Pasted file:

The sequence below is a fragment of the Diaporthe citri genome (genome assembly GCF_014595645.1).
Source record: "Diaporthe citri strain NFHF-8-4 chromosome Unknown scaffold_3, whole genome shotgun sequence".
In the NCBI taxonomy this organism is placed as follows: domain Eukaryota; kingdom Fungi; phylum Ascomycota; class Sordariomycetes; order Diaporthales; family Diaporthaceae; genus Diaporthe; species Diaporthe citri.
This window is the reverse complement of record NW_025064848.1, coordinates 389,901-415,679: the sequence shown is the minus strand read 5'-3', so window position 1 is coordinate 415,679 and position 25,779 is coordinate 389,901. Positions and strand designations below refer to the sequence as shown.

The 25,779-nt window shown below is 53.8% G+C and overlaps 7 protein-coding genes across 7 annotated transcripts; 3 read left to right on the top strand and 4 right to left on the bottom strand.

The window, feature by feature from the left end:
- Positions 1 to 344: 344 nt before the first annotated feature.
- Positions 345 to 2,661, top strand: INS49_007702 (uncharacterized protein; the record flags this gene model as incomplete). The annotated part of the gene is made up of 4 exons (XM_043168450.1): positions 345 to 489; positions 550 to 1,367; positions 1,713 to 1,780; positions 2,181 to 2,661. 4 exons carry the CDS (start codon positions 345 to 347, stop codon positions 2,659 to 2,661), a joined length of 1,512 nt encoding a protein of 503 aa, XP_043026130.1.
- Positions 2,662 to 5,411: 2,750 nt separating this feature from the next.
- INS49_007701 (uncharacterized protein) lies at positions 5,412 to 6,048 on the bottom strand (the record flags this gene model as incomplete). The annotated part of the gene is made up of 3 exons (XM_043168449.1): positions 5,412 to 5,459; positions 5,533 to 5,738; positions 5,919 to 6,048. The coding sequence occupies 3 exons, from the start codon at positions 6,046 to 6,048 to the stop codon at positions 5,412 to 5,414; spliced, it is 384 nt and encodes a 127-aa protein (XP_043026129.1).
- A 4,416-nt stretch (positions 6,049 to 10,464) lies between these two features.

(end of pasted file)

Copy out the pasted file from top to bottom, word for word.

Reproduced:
The sequence below is a fragment of the Diaporthe citri genome (genome assembly GCF_014595645.1).
Source record: "Diaporthe citri strain NFHF-8-4 chromosome Unknown scaffold_3, whole genome shotgun sequence".
In the NCBI taxonomy this organism is placed as follows: domain Eukaryota; kingdom Fungi; phylum Ascomycota; class Sordariomycetes; order Diaporthales; family Diaporthaceae; genus Diaporthe; species Diaporthe citri.
This window is the reverse complement of record NW_025064848.1, coordinates 389,901-415,679: the sequence shown is the minus strand read 5'-3', so window position 1 is coordinate 415,679 and position 25,779 is coordinate 389,901. Positions and strand designations below refer to the sequence as shown.

The 25,779-nt window shown below is 53.8% G+C and overlaps 7 protein-coding genes across 7 annotated transcripts; 3 read left to right on the top strand and 4 right to left on the bottom strand.

The window, feature by feature from the left end:
- Positions 1 to 344: 344 nt before the first annotated feature.
- Positions 345 to 2,661, top strand: INS49_007702 (uncharacterized protein; the record flags this gene model as incomplete). The annotated part of the gene is made up of 4 exons (XM_043168450.1): positions 345 to 489; positions 550 to 1,367; positions 1,713 to 1,780; positions 2,181 to 2,661. 4 exons carry the CDS (start codon positions 345 to 347, stop codon positions 2,659 to 2,661), a joined length of 1,512 nt encoding a protein of 503 aa, XP_043026130.1.
- Positions 2,662 to 5,411: 2,750 nt separating this feature from the next.
- INS49_007701 (uncharacterized protein) lies at positions 5,412 to 6,048 on the bottom strand (the record flags this gene model as incomplete). The annotated part of the gene is made up of 3 exons (XM_043168449.1): positions 5,412 to 5,459; positions 5,533 to 5,738; positions 5,919 to 6,048. The coding sequence occupies 3 exons, from the start codon at positions 6,046 to 6,048 to the stop codon at positions 5,412 to 5,414; spliced, it is 384 nt and encodes a 127-aa protein (XP_043026129.1).
- A 4,416-nt stretch (positions 6,049 to 10,464) lies between these two features.